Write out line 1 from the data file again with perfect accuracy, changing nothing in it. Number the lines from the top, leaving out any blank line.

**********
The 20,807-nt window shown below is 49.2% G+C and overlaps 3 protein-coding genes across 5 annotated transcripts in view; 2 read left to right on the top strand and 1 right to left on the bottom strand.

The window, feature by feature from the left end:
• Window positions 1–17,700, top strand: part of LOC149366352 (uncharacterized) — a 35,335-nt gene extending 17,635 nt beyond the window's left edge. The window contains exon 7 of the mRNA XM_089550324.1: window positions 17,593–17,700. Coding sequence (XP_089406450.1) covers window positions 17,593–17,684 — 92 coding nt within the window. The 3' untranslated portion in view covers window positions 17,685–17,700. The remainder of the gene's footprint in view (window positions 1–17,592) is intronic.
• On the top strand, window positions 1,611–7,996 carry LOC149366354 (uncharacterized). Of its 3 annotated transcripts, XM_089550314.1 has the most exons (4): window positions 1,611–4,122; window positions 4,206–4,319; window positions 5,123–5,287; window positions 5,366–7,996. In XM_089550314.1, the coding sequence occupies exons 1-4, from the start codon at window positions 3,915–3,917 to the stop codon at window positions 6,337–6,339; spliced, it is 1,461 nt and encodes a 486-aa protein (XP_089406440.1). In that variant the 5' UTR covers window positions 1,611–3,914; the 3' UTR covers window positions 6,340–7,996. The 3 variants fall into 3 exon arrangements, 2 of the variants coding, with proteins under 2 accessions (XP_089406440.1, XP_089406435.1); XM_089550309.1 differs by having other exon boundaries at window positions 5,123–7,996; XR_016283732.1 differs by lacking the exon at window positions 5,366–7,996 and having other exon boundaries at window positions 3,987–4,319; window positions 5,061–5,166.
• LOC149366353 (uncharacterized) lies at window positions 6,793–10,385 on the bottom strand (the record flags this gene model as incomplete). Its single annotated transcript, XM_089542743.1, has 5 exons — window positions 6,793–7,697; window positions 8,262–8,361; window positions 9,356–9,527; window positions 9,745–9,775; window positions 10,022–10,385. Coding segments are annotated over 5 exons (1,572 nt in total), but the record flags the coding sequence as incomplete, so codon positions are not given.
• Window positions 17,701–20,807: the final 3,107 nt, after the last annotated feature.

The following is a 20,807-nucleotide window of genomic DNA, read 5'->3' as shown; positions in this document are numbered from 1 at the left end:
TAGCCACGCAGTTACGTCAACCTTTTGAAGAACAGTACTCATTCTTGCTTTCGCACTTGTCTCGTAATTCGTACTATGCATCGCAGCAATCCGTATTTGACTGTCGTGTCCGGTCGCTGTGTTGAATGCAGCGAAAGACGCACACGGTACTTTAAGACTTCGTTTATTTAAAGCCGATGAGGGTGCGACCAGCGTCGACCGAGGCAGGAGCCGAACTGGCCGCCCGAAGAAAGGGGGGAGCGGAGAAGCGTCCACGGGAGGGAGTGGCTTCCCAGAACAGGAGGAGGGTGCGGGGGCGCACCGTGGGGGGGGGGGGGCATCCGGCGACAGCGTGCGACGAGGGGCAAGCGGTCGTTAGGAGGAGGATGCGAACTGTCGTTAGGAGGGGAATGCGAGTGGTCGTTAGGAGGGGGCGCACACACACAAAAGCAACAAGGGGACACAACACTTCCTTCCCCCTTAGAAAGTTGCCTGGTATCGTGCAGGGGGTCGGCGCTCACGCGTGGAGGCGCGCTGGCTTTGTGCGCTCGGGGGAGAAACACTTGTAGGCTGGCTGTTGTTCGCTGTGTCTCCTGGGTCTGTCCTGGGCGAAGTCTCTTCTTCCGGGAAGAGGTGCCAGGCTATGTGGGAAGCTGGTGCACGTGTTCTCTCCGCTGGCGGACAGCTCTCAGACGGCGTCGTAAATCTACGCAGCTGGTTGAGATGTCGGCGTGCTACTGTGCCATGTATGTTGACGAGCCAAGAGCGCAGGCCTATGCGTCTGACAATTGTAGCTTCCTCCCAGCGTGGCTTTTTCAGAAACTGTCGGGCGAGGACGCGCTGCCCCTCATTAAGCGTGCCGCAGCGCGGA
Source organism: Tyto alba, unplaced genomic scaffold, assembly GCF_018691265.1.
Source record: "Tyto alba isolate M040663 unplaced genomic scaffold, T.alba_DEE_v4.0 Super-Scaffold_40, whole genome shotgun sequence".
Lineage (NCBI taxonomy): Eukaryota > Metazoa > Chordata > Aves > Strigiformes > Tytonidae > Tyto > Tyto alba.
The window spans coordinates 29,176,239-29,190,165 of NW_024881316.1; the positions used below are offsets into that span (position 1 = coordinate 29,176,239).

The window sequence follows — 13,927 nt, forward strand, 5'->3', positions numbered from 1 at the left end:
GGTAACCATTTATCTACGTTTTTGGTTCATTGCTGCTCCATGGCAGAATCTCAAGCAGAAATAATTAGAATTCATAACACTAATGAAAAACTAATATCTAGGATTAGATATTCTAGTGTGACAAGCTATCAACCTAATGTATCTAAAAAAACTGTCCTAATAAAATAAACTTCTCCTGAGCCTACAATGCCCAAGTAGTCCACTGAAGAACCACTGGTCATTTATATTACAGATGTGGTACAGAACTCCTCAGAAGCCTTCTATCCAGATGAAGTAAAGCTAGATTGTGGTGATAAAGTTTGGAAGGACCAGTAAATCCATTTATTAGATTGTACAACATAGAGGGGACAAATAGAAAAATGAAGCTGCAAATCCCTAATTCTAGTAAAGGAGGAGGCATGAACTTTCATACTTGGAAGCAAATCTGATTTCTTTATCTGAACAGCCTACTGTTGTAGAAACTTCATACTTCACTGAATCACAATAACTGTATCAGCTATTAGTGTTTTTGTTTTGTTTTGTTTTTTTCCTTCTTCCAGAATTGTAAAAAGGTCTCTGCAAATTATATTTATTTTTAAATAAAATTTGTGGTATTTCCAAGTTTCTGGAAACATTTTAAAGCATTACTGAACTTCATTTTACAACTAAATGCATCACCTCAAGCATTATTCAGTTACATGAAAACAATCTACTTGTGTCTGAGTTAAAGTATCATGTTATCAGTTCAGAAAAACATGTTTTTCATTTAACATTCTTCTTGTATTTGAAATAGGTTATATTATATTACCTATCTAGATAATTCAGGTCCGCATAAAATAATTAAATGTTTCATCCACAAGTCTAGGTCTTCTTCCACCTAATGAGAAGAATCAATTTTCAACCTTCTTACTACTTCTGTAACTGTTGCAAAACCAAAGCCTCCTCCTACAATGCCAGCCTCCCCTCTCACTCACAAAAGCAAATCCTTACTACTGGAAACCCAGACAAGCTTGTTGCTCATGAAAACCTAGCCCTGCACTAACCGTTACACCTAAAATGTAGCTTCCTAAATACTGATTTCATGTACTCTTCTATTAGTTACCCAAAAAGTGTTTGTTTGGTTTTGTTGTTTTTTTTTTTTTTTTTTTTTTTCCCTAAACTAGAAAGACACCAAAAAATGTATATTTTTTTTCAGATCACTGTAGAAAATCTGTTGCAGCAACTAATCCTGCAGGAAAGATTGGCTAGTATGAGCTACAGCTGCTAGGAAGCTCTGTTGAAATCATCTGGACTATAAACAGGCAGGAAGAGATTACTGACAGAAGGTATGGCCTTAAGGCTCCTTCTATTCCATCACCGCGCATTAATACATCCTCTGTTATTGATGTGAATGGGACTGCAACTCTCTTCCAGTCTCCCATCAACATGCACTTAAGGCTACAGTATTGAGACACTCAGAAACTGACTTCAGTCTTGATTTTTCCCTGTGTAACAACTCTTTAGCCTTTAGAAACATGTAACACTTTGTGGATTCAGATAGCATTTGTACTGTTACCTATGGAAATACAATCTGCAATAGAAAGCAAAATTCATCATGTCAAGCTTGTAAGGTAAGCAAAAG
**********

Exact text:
The 20,807-nt window shown below is 49.2% G+C and overlaps 3 protein-coding genes across 5 annotated transcripts in view; 2 read left to right on the top strand and 1 right to left on the bottom strand.